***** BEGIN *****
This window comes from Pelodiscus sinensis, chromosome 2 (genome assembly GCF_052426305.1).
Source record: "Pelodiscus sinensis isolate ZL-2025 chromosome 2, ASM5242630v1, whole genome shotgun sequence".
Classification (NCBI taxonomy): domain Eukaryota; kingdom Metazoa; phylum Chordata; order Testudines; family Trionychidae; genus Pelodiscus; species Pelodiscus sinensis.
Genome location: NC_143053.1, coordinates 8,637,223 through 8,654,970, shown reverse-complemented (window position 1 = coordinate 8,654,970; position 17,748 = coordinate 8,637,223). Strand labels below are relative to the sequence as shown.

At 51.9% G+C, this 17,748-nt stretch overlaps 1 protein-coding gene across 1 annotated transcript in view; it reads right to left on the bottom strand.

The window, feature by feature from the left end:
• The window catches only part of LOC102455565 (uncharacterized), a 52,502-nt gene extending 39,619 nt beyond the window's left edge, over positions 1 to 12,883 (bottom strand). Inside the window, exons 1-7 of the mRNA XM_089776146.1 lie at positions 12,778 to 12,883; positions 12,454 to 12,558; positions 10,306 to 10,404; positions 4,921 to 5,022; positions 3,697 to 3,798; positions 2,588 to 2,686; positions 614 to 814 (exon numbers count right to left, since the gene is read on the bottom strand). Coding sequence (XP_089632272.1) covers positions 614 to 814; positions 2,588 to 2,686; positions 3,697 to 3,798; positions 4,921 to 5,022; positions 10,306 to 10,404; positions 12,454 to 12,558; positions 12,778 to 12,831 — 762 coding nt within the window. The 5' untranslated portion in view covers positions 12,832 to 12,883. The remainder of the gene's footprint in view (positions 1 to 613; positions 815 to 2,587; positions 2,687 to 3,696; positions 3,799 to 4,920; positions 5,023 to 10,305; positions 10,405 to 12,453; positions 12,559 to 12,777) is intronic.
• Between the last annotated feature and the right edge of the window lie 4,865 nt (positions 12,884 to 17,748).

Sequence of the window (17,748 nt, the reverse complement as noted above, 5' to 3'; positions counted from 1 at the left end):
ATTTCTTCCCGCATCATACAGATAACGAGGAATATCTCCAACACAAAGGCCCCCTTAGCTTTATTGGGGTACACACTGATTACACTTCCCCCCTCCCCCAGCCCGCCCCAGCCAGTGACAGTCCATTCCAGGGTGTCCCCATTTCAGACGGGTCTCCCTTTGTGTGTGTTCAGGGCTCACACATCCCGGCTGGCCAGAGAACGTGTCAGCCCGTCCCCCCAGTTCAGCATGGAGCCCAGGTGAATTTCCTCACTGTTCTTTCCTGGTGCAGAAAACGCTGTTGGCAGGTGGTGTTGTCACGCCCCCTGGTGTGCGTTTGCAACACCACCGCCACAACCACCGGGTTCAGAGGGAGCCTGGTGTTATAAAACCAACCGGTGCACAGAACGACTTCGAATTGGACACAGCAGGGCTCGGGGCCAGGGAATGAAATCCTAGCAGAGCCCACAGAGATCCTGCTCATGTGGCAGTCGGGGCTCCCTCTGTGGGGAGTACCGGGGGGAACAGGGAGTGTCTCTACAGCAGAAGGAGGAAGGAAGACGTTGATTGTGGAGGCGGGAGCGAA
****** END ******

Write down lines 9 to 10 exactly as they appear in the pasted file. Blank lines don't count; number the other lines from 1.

Sequence of the window (17,748 nt, the reverse complement as noted above, 5' to 3'; positions counted from 1 at the left end):
ATTTCTTCCCGCATCATACAGATAACGAGGAATATCTCCAACACAAAGGCCCCCTTAGCTTTATTGGGGTACACACTGATTACACTTCCCCCCTCCCCCAGCCCGCCCCAGCCAGTGACAGTCCATTCCAGGGTGTCCCCATTTCAGACGGGTCTCCCTTTGTGTGTGTTCAGGGCTCACACATCCCGGCTGGCCAGAGAACGTGTCAGCCCGTCCCCCCAGTTCAGCATGGAGCCCAGGTGAATTTCCTCACTGTTCTTTCCTGGTGCAGAAAACGCTGTTGGCAGGTGGTGTTGTCACGCCCCCTGGTGTGCGTTTGCAACACCACCGCCACAACCACCGGGTTCAGAGGGAGCCTGGTGTTATAAAACCAACCGGTGCACAGAACGACTTCGAATTGGACACAGCAGGGCTCGGGGCCAGGGAATGAAATCCTAGCAGAGCCCACAGAGATCCTGCTCATGTGGCAGTCGGGGCTCCCTCTGTGGGGAGTACCGGGGGGAACAGGGAGTGTCTCTACAGCAGAAGGAGGAAGGAAGACGTTGATTGTGGAGGCGGGAGCGAA